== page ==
“When I saw him fight that night, I told my father, ‘I want that fight,’” Ball said. “When this opportunity came up, I knew I had to take it.

“I’m excited,” he continued. “I need to show people that this is where I’m supposed to be. I deserve this opportunity. Now it’s time to show everyone what I can do against a top opponent.”

This is no doubt a step up in class for Ball, who has won six in a row since his lone pro loss in 2018 and has kept busy between fights with top-quality sparring, notably with current WBO world middleweight champion and Providence, RI, native Demetrius Andrade. The time off from the pandemic gave Ball enough time to both take a much-needed break from training and sparring and jump right back into the gym when the time came to knock off the rust and get back to work. He focused a lot on his defense, especially in his August matchup with Taylor, who missed weight and tipped the scales at a whopping 181 pounds.

“Having never fought at that weight, I didn’t know what to expect,” Ball said. “I just had to be on my ‘A’ game. I tried to box and move and let the knockout come to me.

“That’s a lot of what we’ve been working on. I’ve really been focusing on my boxing more than usual – not trying to get hit a lot, and trying to be more cautious.

“With this fight, I’ll have more time to prepare than I’ve ever had in my career. This is the first time I’ve been able to really focus on one guy and get ready for him, and that’s a benefit for me. I think I’ll be a lot stronger than anyone has seen.”

Training alongside his father and head coach, Ken Ball Sr., at Camp Get Right Boxing in Worcester, the younger Ball expects to be at his best physically and mentally come April 17. In addition, he’s fully committed to staying at 168, a wise move for the 6-foot-2 right-hander who debuted as a true middleweight and has fought between 160 and 164 pounds several times early in his career. Super middleweight simply feels more comfortable.

The end game for Ball is to reach the top of his profession – that point where boxing is full-time job and no longer the “side hustle” it starts out as for many young fighters on the rise. Ball has never considered himself a “9-5er” and doesn’t plan on starting now. A win April 17 against one of the sport’s most recognized names would be a step in the right direction.

“I don’t want to work a regular job. I want to put myself in a position where I don’t have to work, and boxing is my outlet to do that,” Ball said. “My goal is to win a world title, and I’ve kept that mindset throughout the pandemic. I’ve been waiting for an opportunity like this, and it’s finally here. Now I have to seize it.”

Ronald Johnson aims to impress vs Zumbrano on Bryan-Charr undercard

Las Vegas, Nevada – American Dreams Presents have teamed up with Don King Productions to add a special heavyweight attraction to Don King’s January 29th pay-per-view. The event takes place at the Seminole Hard Rock Hotel and Casino in Hollywood, Florida.

The card is headlined by the WBA heavyweight showdown pitting Manuel Charr against Trevor Bryan. In the co-feature bout Beibut Shumenov and Raphael Murphy will fight for the WBA cruiserweight title.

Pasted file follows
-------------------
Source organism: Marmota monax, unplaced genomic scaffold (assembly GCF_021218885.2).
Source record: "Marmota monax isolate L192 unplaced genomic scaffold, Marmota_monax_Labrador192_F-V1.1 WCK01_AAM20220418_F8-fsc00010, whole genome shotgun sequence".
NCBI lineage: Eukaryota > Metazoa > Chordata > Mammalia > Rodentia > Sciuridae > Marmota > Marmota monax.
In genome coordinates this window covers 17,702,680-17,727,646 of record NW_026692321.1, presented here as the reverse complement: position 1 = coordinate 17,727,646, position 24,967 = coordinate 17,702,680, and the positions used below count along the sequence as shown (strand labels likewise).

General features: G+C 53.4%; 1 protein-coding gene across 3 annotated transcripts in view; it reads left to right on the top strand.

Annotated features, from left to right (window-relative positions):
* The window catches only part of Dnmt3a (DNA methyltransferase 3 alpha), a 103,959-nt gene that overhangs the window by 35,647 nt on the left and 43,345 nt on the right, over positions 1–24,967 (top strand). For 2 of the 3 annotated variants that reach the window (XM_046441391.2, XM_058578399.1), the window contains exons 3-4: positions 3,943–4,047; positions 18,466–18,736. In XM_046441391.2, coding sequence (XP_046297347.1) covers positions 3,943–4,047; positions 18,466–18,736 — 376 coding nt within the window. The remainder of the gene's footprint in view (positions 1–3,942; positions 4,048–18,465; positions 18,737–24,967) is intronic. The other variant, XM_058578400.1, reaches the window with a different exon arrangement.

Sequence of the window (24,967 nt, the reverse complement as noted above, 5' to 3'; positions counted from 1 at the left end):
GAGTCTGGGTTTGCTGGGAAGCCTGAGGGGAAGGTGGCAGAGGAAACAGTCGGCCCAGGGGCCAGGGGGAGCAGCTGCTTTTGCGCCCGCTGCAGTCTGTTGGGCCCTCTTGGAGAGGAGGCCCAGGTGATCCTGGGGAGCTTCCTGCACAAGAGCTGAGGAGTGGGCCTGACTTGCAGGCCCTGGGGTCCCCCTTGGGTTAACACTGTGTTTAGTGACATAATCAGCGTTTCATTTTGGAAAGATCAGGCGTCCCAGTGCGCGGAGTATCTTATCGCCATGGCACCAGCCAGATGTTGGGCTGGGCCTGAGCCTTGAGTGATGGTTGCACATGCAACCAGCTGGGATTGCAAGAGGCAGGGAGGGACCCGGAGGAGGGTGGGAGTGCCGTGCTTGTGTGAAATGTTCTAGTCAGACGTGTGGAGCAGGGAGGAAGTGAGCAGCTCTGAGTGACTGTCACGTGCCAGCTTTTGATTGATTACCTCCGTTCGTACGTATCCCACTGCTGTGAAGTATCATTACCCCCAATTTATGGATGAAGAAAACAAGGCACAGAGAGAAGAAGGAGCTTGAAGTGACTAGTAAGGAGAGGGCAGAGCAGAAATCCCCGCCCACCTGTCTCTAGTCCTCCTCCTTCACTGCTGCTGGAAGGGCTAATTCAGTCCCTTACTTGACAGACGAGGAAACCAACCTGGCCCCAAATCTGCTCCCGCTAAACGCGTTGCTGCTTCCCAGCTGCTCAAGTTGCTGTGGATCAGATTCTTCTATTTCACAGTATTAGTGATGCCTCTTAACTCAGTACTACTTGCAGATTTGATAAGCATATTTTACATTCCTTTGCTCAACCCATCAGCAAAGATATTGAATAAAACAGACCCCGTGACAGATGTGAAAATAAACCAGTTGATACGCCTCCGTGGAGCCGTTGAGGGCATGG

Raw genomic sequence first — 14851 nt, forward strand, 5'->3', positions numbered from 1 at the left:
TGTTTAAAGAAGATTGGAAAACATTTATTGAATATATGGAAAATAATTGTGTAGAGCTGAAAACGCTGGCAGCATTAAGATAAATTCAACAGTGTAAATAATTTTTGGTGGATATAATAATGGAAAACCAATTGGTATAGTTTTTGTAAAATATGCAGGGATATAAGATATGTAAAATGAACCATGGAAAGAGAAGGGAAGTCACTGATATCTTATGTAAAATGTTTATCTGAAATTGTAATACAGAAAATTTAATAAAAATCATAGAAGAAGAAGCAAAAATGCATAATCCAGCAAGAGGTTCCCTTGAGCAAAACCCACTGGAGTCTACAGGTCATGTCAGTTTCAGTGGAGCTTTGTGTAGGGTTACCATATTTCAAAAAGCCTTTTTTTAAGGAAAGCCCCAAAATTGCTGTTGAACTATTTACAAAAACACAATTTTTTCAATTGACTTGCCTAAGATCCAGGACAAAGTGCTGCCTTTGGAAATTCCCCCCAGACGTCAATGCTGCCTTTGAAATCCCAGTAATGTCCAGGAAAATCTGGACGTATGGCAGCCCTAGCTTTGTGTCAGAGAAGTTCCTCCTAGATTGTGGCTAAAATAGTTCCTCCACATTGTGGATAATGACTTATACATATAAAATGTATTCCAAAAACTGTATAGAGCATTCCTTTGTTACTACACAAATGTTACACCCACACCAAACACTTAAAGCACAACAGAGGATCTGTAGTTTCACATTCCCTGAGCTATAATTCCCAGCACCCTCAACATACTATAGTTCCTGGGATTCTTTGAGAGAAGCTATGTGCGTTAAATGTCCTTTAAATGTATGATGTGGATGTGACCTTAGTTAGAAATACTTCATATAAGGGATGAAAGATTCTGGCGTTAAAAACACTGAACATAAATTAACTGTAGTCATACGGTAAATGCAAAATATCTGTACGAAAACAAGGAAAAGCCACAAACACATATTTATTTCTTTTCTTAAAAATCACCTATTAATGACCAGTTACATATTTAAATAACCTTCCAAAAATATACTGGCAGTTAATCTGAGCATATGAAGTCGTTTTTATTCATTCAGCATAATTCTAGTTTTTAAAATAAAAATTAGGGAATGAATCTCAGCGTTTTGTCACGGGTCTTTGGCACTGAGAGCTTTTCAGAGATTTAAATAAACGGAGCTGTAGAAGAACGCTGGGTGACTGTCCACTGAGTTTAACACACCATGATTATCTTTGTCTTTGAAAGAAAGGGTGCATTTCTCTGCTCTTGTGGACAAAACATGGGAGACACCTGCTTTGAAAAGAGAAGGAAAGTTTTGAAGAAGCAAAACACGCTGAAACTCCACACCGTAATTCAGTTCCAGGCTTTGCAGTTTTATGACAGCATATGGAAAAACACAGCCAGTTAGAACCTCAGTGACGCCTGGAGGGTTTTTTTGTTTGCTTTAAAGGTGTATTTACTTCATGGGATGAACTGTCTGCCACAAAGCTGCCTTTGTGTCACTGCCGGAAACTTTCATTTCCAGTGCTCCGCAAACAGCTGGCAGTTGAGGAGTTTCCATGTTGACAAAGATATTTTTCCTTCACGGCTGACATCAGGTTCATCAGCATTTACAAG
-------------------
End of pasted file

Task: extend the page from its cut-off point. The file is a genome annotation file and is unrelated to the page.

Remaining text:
American Dream Presents’ CEO Ronald Johnson will appear on the pay-per-view portion of the undercard against veteran heavyweight Raphael Zumbano.

“I want to face the winner of Charr-Bryan and what better way to get ready for that fight than to be on this undercard. I don’t really care who wins but may the best man win and give me my shot next,” The heavyweight veteran stated.

In order for a title fight to become a possibility, Johnson knows he must take care of the task at hand and is 100% focused on his upcoming opponent.

“Zumbano is a guy who has been in with most of the top heavyweights and I know he is going to come right after me. He’s known for being very durable and tough. I plan on putting on a show for all the fans that will be tuning in,” said Johnson.

“This is just the first step. We are taking it one step at a time and we won’t stop until we win a world title,” Johnson explained.

Both Johnson and Love have been out of the ring since 2019 because of the COVID-19 pandemic. He plans on making up for lost time with a big year in 2021.

This will also be the legendary Don King’s first event in several years and Johnson said it has been great working with him.

“Don King is one of the greatest promoters of all time. He has promoted several of the top names in the sport over the past 50 years. It is a pleasure doing business with him. January 29th can’t come soon enough. I can’t wait until I get my hand raised,” Johnson stated.

“Boxing can be a lonely sport, support is key to getting to this opportunity of where I am in my career right now. That’s why I’m so thankful for my long time partner Ronn Bailey who has always believed in me and even built me a private gym 10 years ago. He’s always talked highly of Mr. King and he approved of me doing business with Mr. King.”

Gilberto “Zurdo” Ramirez targets Saul “Canelo” Alvarez for future mega-showdown

LAS VEGAS (January 21, 2021) – If 29-year-old Gilberto “Zurdo” Ramirez (41-0, 27 KOs), arguably already one of the top 25 Mexican fighters of all-time, has his way as he enters his prime years, he will eventually have a mega-showdown with fellow countryman Saul “Canelo” Alvarez (54-2-32, 36 KOs) before making their way to the Hall of Fame.